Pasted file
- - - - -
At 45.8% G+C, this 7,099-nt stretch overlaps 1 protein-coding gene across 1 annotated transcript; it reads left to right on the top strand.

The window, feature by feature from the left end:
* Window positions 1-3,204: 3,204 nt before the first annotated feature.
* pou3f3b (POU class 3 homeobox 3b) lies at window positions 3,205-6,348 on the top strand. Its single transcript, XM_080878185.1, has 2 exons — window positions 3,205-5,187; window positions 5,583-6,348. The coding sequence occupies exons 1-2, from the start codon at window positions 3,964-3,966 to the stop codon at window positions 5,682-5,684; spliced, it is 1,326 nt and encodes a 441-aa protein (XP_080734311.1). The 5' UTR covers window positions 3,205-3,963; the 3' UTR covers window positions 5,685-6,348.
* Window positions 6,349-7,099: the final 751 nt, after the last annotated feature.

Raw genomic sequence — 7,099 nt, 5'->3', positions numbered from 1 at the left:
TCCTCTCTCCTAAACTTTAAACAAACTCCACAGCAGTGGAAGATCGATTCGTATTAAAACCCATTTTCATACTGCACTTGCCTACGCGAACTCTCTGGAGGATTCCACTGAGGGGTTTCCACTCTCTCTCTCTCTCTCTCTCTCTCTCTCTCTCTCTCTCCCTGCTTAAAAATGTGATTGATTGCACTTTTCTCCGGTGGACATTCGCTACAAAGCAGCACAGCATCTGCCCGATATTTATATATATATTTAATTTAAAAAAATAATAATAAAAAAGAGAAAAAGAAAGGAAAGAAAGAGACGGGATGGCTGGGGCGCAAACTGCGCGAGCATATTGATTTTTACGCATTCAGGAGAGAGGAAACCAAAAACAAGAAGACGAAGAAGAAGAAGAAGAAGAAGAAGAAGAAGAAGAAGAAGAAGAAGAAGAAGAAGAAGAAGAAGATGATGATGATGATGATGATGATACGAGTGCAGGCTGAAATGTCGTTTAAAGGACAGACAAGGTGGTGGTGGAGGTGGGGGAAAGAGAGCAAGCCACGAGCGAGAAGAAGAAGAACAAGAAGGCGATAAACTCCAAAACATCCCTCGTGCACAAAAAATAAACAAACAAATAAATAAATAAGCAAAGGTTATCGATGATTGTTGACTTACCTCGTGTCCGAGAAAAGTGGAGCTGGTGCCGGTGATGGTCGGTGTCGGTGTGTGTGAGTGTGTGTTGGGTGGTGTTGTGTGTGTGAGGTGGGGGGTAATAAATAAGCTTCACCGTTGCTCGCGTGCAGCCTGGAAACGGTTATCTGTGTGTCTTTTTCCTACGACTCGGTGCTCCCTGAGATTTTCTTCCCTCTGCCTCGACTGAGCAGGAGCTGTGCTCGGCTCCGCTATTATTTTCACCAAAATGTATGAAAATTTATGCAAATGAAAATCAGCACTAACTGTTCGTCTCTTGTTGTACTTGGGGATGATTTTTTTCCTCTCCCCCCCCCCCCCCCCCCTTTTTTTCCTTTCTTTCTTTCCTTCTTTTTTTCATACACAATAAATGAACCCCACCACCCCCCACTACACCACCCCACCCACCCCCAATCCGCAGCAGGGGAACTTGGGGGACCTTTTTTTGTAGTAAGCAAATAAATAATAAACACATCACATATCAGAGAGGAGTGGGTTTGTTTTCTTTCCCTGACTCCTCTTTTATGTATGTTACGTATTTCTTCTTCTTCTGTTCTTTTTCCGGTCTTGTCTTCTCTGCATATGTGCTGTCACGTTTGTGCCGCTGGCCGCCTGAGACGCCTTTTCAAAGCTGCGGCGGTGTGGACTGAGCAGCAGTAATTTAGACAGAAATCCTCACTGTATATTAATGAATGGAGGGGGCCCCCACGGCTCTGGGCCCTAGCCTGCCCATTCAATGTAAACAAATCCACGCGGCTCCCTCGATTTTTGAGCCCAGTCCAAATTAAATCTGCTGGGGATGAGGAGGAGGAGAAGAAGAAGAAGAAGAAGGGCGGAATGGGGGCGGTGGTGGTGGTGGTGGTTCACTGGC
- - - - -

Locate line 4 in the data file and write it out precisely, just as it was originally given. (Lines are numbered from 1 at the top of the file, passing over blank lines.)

* pou3f3b (POU class 3 homeobox 3b) lies at window positions 3,205-6,348 on the top strand. Its single transcript, XM_080878185.1, has 2 exons — window positions 3,205-5,187; window positions 5,583-6,348. The coding sequence occupies exons 1-2, from the start codon at window positions 3,964-3,966 to the stop codon at window positions 5,682-5,684; spliced, it is 1,326 nt and encodes a 441-aa protein (XP_080734311.1). The 5' UTR covers window positions 3,205-3,963; the 3' UTR covers window positions 5,685-6,348.